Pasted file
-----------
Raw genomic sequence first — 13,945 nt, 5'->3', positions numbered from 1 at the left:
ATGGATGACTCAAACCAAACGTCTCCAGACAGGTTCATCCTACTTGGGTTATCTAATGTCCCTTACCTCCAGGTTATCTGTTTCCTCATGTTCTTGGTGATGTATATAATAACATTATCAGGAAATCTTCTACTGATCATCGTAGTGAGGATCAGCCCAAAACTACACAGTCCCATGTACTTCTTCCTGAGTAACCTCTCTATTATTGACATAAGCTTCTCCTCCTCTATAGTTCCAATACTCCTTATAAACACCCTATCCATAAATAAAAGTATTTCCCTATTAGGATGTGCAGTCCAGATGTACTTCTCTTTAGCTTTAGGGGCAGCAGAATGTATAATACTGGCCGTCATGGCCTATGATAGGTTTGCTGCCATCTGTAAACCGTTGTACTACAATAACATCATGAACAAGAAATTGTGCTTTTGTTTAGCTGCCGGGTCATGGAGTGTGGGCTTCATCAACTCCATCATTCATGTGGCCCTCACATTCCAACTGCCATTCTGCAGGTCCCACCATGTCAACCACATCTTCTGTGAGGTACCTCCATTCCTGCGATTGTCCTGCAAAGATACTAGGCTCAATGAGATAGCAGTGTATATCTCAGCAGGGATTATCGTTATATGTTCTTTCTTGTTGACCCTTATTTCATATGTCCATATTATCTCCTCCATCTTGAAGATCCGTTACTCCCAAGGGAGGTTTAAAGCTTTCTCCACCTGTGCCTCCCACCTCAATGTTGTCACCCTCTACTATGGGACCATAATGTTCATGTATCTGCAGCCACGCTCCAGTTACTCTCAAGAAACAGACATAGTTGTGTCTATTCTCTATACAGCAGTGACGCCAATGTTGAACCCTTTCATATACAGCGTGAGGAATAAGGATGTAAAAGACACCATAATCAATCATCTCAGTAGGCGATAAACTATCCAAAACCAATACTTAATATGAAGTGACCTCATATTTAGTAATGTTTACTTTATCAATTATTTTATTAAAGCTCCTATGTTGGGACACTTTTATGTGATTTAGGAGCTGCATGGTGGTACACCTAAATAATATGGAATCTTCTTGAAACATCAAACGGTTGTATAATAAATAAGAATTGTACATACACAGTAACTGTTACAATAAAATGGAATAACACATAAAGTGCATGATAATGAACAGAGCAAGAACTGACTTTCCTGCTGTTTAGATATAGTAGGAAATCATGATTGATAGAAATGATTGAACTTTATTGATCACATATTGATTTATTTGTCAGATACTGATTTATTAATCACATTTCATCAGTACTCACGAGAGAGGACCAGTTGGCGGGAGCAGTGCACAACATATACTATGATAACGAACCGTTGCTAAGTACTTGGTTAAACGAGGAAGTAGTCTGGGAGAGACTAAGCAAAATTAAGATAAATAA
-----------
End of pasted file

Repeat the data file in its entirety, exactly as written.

Raw genomic sequence first — 13,945 nt, 5'->3', positions numbered from 1 at the left:
ATGGATGACTCAAACCAAACGTCTCCAGACAGGTTCATCCTACTTGGGTTATCTAATGTCCCTTACCTCCAGGTTATCTGTTTCCTCATGTTCTTGGTGATGTATATAATAACATTATCAGGAAATCTTCTACTGATCATCGTAGTGAGGATCAGCCCAAAACTACACAGTCCCATGTACTTCTTCCTGAGTAACCTCTCTATTATTGACATAAGCTTCTCCTCCTCTATAGTTCCAATACTCCTTATAAACACCCTATCCATAAATAAAAGTATTTCCCTATTAGGATGTGCAGTCCAGATGTACTTCTCTTTAGCTTTAGGGGCAGCAGAATGTATAATACTGGCCGTCATGGCCTATGATAGGTTTGCTGCCATCTGTAAACCGTTGTACTACAATAACATCATGAACAAGAAATTGTGCTTTTGTTTAGCTGCCGGGTCATGGAGTGTGGGCTTCATCAACTCCATCATTCATGTGGCCCTCACATTCCAACTGCCATTCTGCAGGTCCCACCATGTCAACCACATCTTCTGTGAGGTACCTCCATTCCTGCGATTGTCCTGCAAAGATACTAGGCTCAATGAGATAGCAGTGTATATCTCAGCAGGGATTATCGTTATATGTTCTTTCTTGTTGACCCTTATTTCATATGTCCATATTATCTCCTCCATCTTGAAGATCCGTTACTCCCAAGGGAGGTTTAAAGCTTTCTCCACCTGTGCCTCCCACCTCAATGTTGTCACCCTCTACTATGGGACCATAATGTTCATGTATCTGCAGCCACGCTCCAGTTACTCTCAAGAAACAGACATAGTTGTGTCTATTCTCTATACAGCAGTGACGCCAATGTTGAACCCTTTCATATACAGCGTGAGGAATAAGGATGTAAAAGACACCATAATCAATCATCTCAGTAGGCGATAAACTATCCAAAACCAATACTTAATATGAAGTGACCTCATATTTAGTAATGTTTACTTTATCAATTATTTTATTAAAGCTCCTATGTTGGGACACTTTTATGTGATTTAGGAGCTGCATGGTGGTACACCTAAATAATATGGAATCTTCTTGAAACATCAAACGGTTGTATAATAAATAAGAATTGTACATACACAGTAACTGTTACAATAAAATGGAATAACACATAAAGTGCATGATAATGAACAGAGCAAGAACTGACTTTCCTGCTGTTTAGATATAGTAGGAAATCATGATTGATAGAAATGATTGAACTTTATTGATCACATATTGATTTATTTGTCAGATACTGATTTATTAATCACATTTCATCAGTACTCACGAGAGAGGACCAGTTGGCGGGAGCAGTGCACAACATATACTATGATAACGAACCGTTGCTAAGTACTTGGTTAAACGAGGAAGTAGTCTGGGAGAGACTAAGCAAAATTAAGATAAATAA